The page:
Automated Enforcement of Red-Light Running & Speeding Laws in Minnesota: Bridging Technology and Public Policy

Principal Investigator:

John Adams, Former Professor and Chair, Geography

Co-Investigator

Project Summary:

Automated enforcement to tag red-light running (RLR) and speeding is common internationally and domestically. Linking automated enforcement technology with effective and politically acceptable public policy presents genuine public safety and public-health challenges. This project reviewed the use of technology for automated enforcement of traffic laws around the world and across the United States, with a focus on Minnesota, and provided suggestions on how Minnesota can use automated enforcement to improve safety, cut deaths and injuries, and reduce the annual cost of property damage due to motor vehicle crashes. Chapters summarize the high cost of crashes; problems and behaviors linked to red-light running and speeding; case studies of automated enforcement of traffic laws; Minneapolis's brief "Stop-on-Red" program; the yellow-light phase controversy; Minnesota litigation ending the Minneapolis program; diverse political cultures and debates across the U.S. concerning automated enforcement; and best practices for implementing automated enforcement legislation and programs.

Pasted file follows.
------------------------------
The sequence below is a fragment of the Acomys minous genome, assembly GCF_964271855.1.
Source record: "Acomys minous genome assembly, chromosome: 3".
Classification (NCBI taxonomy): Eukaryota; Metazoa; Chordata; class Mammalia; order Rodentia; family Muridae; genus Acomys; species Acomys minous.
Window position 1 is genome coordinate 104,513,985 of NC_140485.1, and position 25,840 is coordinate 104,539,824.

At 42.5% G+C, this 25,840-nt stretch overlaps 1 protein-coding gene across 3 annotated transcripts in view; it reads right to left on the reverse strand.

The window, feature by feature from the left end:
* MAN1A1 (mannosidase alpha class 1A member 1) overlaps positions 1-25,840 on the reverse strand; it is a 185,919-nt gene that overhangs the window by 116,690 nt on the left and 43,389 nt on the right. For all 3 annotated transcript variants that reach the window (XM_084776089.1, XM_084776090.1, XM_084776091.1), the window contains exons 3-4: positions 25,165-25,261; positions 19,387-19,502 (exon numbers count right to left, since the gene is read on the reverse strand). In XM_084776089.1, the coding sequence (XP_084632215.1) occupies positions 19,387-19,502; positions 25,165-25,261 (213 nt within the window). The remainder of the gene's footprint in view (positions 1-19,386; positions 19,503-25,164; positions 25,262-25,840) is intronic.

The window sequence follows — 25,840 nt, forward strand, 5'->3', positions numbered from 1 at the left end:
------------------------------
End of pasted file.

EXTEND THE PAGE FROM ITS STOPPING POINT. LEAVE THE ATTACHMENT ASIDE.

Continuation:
Sponsor:

Project Details:

  • Start date: 07/2007
  • Project Status: Completed
  • Research Area: Transportation Safety and Traffic Flow
  • Topics: Safety, Traffic Operations